Being organized is a key factor to success in pretty much any aspect of life, even simple, everyday things. Think of your closet. If you can’t find that pair of shoes that goes perfectly with your outfit because they’re buried under a pile of clothes in the far corner behind your hamper, well, you may end up wasting 10 minutes looking for them, making you late to meet your friends. Or you may just bag your favorite outfit altogether and end up wearing something you like less and feel less confident in.
The same is true for your finances. Being organized is the only way you can take control and be successful with your money. That requires creating a budget. It’s especially important if you’re in debt and are becoming even more so. Like keeping track of those shoes in your closet so you don’t waste time trying to find them, knowing how much your bills are and when they’re due will ensure you don’t waste money by accruing late payment fees, racking up interest charges or going into default. If you’ve never created a budget before, try our handy explainer on the basics of building a budget.
Here are five ways a budget helps you pay down your debt:
1. You Can Pay Your Bills On Time
If you’re constantly struggling to remember when your bills are due, your budget can help you track that. Writing down all your due dates or entering them into a spreadsheet can help you quickly see exactly how much is due and when (as long as you keep that paper or spreadsheet handy!).
Better yet, once you’ve created a budget, you’ll have a clearer view of your cash flow situation, which means you can see just how much money you’ll have available to pay those bills. At that point, you can consider automating some of your payments to ensure they aren’t forgotten. And if you see any cash flow shortages during the month that will make it hard to pay your bills on time, you can contact the lender or company to see if they can change your due date to a point in the month when you’re more flush with cash.
2. You Can Rein In Your Spending
Being honest in your budget is absolutely crucial. Lying to yourself about your spending habits simply makes no sense. So, if you’re spending $15 a day on lunch, don’t pretend you aren’t or your budget isn’t going to work.
Once you’ve pinpointed all of your spending, it’s much easier to see where you can cut back so that you have more money to pay down your debts. Set a goal of how much money you want to save each week and then figure out where it can be cut.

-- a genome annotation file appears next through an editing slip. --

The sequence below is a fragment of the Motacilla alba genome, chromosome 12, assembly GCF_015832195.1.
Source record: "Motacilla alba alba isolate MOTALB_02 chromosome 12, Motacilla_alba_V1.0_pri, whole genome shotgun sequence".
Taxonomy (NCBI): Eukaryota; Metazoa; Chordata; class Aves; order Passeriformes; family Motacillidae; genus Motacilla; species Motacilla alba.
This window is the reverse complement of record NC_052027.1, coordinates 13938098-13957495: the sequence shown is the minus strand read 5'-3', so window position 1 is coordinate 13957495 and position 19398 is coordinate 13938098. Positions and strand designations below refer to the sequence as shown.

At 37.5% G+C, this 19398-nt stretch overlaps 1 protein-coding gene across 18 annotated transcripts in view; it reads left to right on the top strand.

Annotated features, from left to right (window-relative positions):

Do you really need subscriptions to all of those movie and television services? Can you make your own coffee in the mornings instead of buying it?
3. You Can Review Your Income
If you’re in debt, it means you’re spending more than you’re earning. If your budget shows that you’re just not able to cut back on how much you’re spending each month, it’s time to look at ways you can bring in more income. Figure out how much extra you need each month and then get to work finding a solution for your budget gap. Do you have a skill that can help you earn extra money on your days off? Could you ask your boss for a pay increase? Can you work more hours?
4. You Can Formulate a Plan
It’s hard to come up with solutions when you don’t know exactly where the problem lies, but, as we’ve shown above, a budget can help you see clearly exactly why you’re not able to get your finances in order. Once you can see where all of your money is going and just how much you owe, you can implement a plan for getting out of debt once and for all.
Two common methods used to do this are the debt snowball and debt avalanche methods. We’ve put together a handy explainer that can help you implement the right method for you.
5. You Can Enjoy Your Progress
Just like that feeling you get when you get your closet in order, with everything hanging or folded neatly and easily found when you want it, you’ll feel a major sense of accomplishment and ease as you track your monthly spending and watch your debt become less and less (and your credit score go up and up!). In fact, it’s even better than getting your closet organized.
[Editorial Disclosure: PayDownMyDebt.com is a service that provides people with tools to pay down their debts through automatic payments. The purpose of this article, however, is not to encourage users to purchase that service. This article is educational and journalistic in nature and aims to help people learn how to pay down their debt, whether they use our site, another, or go it alone.]